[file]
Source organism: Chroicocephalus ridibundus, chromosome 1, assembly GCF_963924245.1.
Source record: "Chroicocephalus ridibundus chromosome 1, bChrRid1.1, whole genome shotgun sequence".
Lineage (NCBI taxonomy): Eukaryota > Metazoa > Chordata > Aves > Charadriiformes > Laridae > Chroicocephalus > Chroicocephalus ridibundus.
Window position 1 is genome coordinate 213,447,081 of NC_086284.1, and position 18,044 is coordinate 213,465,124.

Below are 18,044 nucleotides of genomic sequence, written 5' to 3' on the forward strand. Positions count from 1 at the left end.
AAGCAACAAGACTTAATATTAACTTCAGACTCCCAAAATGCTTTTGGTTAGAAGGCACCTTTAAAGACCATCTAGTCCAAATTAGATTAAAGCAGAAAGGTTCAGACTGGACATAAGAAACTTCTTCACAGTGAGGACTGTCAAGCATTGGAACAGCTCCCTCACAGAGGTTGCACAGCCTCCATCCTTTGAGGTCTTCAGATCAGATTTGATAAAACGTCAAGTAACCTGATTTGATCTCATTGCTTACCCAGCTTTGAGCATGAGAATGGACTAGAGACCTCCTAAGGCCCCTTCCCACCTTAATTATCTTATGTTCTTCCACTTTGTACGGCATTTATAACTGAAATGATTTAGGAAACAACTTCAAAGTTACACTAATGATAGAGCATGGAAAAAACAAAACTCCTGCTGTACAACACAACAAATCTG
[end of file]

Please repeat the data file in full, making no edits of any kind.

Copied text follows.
Source organism: Chroicocephalus ridibundus, chromosome 1, assembly GCF_963924245.1.
Source record: "Chroicocephalus ridibundus chromosome 1, bChrRid1.1, whole genome shotgun sequence".
Lineage (NCBI taxonomy): Eukaryota > Metazoa > Chordata > Aves > Charadriiformes > Laridae > Chroicocephalus > Chroicocephalus ridibundus.
Window position 1 is genome coordinate 213,447,081 of NC_086284.1, and position 18,044 is coordinate 213,465,124.

Below are 18,044 nucleotides of genomic sequence, written 5' to 3' on the forward strand. Positions count from 1 at the left end.
AAGCAACAAGACTTAATATTAACTTCAGACTCCCAAAATGCTTTTGGTTAGAAGGCACCTTTAAAGACCATCTAGTCCAAATTAGATTAAAGCAGAAAGGTTCAGACTGGACATAAGAAACTTCTTCACAGTGAGGACTGTCAAGCATTGGAACAGCTCCCTCACAGAGGTTGCACAGCCTCCATCCTTTGAGGTCTTCAGATCAGATTTGATAAAACGTCAAGTAACCTGATTTGATCTCATTGCTTACCCAGCTTTGAGCATGAGAATGGACTAGAGACCTCCTAAGGCCCCTTCCCACCTTAATTATCTTATGTTCTTCCACTTTGTACGGCATTTATAACTGAAATGATTTAGGAAACAACTTCAAAGTTACACTAATGATAGAGCATGGAAAAAACAAAACTCCTGCTGTACAACACAACAAATCTG